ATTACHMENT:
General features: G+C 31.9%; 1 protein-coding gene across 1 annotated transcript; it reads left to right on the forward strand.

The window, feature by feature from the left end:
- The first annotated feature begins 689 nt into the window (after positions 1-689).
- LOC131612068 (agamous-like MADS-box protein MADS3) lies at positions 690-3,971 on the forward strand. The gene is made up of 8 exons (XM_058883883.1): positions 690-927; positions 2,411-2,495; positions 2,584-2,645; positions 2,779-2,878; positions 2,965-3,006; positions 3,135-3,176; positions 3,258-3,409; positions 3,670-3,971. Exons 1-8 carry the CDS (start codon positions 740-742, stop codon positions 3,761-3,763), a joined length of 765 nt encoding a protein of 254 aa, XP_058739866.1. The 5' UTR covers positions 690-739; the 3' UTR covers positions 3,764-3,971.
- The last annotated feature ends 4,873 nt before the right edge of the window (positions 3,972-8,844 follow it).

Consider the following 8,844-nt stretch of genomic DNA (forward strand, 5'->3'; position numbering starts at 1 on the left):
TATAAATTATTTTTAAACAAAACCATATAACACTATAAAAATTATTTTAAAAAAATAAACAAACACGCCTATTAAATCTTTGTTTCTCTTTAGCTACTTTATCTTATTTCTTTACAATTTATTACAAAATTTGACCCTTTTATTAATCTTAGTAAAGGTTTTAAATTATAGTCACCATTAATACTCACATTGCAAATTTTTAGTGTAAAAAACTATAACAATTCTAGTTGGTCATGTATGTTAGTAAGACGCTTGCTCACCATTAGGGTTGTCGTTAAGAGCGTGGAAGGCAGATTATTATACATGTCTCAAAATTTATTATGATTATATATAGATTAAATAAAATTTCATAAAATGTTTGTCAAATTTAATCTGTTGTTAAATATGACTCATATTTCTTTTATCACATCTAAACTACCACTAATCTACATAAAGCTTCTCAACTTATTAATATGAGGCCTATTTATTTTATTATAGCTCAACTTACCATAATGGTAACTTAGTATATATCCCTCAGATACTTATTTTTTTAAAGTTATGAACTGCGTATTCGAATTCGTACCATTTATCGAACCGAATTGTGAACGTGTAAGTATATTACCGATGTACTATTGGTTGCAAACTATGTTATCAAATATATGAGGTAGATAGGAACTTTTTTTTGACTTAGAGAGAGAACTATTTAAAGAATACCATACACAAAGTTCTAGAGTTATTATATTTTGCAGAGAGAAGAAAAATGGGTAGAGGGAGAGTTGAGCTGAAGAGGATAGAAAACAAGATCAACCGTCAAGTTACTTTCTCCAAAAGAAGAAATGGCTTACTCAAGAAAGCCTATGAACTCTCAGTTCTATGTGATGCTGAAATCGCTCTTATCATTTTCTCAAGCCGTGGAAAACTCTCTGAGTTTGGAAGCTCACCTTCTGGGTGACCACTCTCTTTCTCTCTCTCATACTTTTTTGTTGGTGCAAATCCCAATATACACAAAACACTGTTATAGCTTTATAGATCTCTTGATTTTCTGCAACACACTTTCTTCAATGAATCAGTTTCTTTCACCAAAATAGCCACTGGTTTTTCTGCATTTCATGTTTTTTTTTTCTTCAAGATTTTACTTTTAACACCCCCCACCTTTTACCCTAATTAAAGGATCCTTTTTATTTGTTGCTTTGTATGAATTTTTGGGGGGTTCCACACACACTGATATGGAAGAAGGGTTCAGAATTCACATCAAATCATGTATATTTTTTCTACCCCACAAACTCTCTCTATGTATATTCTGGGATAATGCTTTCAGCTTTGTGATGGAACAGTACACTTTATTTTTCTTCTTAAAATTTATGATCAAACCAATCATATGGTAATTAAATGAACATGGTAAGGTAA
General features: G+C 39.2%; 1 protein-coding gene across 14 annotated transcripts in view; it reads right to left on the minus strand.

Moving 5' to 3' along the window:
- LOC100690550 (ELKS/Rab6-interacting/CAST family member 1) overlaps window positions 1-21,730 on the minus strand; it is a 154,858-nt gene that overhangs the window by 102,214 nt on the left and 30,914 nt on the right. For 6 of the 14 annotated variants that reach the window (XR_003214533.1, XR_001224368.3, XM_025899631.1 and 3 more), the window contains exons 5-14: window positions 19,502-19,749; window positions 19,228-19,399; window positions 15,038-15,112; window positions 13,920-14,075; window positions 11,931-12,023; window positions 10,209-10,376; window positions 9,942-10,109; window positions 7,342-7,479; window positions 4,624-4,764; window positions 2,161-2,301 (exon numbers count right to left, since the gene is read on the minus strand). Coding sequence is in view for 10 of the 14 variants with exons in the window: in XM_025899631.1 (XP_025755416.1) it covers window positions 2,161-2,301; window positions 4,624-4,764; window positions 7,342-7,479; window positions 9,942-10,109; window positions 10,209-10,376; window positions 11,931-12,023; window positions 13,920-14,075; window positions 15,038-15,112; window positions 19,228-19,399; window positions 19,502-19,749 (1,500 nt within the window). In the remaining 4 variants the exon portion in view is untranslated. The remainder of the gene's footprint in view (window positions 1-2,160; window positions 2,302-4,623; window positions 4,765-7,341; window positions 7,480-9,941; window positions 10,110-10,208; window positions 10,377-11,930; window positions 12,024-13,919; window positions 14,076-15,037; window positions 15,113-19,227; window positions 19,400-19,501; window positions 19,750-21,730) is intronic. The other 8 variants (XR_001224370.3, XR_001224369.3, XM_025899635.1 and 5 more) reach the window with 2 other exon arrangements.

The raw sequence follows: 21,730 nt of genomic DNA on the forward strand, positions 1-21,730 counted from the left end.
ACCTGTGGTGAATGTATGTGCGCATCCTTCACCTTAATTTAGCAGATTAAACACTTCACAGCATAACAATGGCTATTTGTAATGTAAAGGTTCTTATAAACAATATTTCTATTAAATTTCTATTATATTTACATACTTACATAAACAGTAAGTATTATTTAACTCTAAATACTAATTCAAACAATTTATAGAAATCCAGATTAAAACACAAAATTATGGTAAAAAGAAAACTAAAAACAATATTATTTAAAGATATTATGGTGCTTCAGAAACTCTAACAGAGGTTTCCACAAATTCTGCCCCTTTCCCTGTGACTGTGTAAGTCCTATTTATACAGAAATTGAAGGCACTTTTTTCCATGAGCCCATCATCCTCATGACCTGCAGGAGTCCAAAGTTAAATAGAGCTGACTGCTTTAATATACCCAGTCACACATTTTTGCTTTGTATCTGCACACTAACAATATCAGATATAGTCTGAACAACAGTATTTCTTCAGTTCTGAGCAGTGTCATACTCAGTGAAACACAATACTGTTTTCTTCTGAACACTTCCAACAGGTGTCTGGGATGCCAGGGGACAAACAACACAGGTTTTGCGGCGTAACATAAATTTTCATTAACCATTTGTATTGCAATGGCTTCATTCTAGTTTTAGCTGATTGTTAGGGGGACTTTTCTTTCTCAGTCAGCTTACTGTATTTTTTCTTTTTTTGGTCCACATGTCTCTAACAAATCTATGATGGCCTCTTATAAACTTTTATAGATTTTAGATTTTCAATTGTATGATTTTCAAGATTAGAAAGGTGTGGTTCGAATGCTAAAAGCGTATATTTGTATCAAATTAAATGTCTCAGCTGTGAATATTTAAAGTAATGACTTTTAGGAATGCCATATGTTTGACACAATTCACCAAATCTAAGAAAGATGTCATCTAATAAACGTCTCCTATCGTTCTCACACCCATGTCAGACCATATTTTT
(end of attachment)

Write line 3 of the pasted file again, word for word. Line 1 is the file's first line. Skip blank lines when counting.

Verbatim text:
- The first annotated feature begins 689 nt into the window (after positions 1-689).